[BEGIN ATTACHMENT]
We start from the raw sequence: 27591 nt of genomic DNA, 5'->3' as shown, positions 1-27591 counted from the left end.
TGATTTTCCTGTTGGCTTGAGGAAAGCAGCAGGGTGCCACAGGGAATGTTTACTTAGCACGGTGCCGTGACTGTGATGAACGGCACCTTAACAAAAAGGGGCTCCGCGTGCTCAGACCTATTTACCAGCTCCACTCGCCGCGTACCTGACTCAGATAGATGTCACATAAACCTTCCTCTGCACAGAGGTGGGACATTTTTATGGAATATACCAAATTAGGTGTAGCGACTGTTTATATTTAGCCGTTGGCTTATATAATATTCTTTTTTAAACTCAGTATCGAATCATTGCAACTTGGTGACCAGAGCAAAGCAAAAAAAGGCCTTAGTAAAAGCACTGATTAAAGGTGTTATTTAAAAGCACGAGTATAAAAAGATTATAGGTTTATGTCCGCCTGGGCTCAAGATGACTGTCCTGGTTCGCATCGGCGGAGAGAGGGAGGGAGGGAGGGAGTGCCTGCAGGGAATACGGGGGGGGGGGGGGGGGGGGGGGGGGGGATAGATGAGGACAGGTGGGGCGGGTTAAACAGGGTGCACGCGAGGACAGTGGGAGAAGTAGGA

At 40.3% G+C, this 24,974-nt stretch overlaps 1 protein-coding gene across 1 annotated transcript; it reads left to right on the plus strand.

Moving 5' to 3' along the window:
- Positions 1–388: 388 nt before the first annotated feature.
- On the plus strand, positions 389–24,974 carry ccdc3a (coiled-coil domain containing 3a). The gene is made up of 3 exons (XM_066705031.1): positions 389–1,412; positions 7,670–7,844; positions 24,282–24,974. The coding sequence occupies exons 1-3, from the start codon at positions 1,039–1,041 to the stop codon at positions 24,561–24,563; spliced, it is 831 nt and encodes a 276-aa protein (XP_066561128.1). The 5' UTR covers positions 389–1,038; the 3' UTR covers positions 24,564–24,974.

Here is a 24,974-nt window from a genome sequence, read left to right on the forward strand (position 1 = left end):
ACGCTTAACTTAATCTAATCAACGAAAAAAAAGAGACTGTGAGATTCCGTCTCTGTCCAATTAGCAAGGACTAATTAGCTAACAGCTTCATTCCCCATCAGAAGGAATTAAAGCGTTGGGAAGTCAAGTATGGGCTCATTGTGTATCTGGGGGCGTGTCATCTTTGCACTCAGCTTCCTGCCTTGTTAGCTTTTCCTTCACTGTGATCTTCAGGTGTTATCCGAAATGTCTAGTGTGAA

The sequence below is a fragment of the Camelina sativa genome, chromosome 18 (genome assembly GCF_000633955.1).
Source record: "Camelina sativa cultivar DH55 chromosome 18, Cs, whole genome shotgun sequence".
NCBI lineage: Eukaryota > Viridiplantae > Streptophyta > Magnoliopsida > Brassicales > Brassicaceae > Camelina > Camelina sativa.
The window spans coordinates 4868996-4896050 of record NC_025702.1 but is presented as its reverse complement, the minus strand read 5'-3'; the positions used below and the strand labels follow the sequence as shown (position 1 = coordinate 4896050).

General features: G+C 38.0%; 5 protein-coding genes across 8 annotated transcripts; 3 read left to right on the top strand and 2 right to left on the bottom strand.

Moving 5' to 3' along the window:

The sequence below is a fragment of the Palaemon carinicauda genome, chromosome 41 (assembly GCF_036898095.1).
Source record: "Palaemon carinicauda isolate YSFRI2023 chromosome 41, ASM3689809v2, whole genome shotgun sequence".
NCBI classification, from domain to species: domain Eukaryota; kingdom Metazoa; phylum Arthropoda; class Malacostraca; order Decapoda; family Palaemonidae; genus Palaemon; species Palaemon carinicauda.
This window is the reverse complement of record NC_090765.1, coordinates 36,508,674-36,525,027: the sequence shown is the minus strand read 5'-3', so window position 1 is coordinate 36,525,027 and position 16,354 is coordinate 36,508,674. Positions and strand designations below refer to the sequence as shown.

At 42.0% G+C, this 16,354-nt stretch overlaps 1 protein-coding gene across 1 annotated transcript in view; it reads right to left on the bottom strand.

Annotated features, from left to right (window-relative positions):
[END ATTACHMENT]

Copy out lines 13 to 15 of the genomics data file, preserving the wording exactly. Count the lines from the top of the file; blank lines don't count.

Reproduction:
General features: G+C 38.0%; 5 protein-coding genes across 8 annotated transcripts; 3 read left to right on the top strand and 2 right to left on the bottom strand.

Moving 5' to 3' along the window:

The sequence below is a fragment of the Palaemon carinicauda genome, chromosome 41 (assembly GCF_036898095.1).